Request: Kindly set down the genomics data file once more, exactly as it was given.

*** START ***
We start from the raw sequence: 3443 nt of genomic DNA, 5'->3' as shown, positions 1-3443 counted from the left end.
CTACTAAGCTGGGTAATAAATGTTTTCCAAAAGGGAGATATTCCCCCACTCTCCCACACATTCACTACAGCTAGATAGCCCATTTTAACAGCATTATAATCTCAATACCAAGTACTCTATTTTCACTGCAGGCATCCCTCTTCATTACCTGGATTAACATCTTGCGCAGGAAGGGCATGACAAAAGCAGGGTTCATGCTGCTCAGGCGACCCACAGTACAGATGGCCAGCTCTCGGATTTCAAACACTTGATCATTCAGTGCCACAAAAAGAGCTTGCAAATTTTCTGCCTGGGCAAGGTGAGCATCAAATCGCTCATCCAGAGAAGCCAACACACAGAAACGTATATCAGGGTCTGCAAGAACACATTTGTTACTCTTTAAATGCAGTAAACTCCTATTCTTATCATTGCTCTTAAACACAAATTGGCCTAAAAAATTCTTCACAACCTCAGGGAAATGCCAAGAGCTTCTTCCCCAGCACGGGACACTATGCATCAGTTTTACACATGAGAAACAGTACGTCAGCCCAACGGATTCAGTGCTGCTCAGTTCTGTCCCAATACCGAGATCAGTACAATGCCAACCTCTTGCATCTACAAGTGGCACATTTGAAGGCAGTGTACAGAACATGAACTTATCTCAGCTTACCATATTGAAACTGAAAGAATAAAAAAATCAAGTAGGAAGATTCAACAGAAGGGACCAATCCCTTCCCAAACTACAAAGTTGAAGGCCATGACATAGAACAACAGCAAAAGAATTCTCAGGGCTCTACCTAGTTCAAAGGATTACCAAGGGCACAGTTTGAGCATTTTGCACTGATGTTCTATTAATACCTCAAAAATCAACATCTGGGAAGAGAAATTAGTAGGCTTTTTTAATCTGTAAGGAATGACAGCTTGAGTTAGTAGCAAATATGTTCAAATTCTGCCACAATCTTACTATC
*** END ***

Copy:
We start from the raw sequence: 3443 nt of genomic DNA, 5'->3' as shown, positions 1-3443 counted from the left end.
CTACTAAGCTGGGTAATAAATGTTTTCCAAAAGGGAGATATTCCCCCACTCTCCCACACATTCACTACAGCTAGATAGCCCATTTTAACAGCATTATAATCTCAATACCAAGTACTCTATTTTCACTGCAGGCATCCCTCTTCATTACCTGGATTAACATCTTGCGCAGGAAGGGCATGACAAAAGCAGGGTTCATGCTGCTCAGGCGACCCACAGTACAGATGGCCAGCTCTCGGATTTCAAACACTTGATCATTCAGTGCCACAAAAAGAGCTTGCAAATTTTCTGCCTGGGCAAGGTGAGCATCAAATCGCTCATCCAGAGAAGCCAACACACAGAAACGTATATCAGGGTCTGCAAGAACACATTTGTTACTCTTTAAATGCAGTAAACTCCTATTCTTATCATTGCTCTTAAACACAAATTGGCCTAAAAAATTCTTCACAACCTCAGGGAAATGCCAAGAGCTTCTTCCCCAGCACGGGACACTATGCATCAGTTTTACACATGAGAAACAGTACGTCAGCCCAACGGATTCAGTGCTGCTCAGTTCTGTCCCAATACCGAGATCAGTACAATGCCAACCTCTTGCATCTACAAGTGGCACATTTGAAGGCAGTGTACAGAACATGAACTTATCTCAGCTTACCATATTGAAACTGAAAGAATAAAAAAATCAAGTAGGAAGATTCAACAGAAGGGACCAATCCCTTCCCAAACTACAAAGTTGAAGGCCATGACATAGAACAACAGCAAAAGAATTCTCAGGGCTCTACCTAGTTCAAAGGATTACCAAGGGCACAGTTTGAGCATTTTGCACTGATGTTCTATTAATACCTCAAAAATCAACATCTGGGAAGAGAAATTAGTAGGCTTTTTTAATCTGTAAGGAATGACAGCTTGAGTTAGTAGCAAATATGTTCAAATTCTGCCACAATCTTACTATC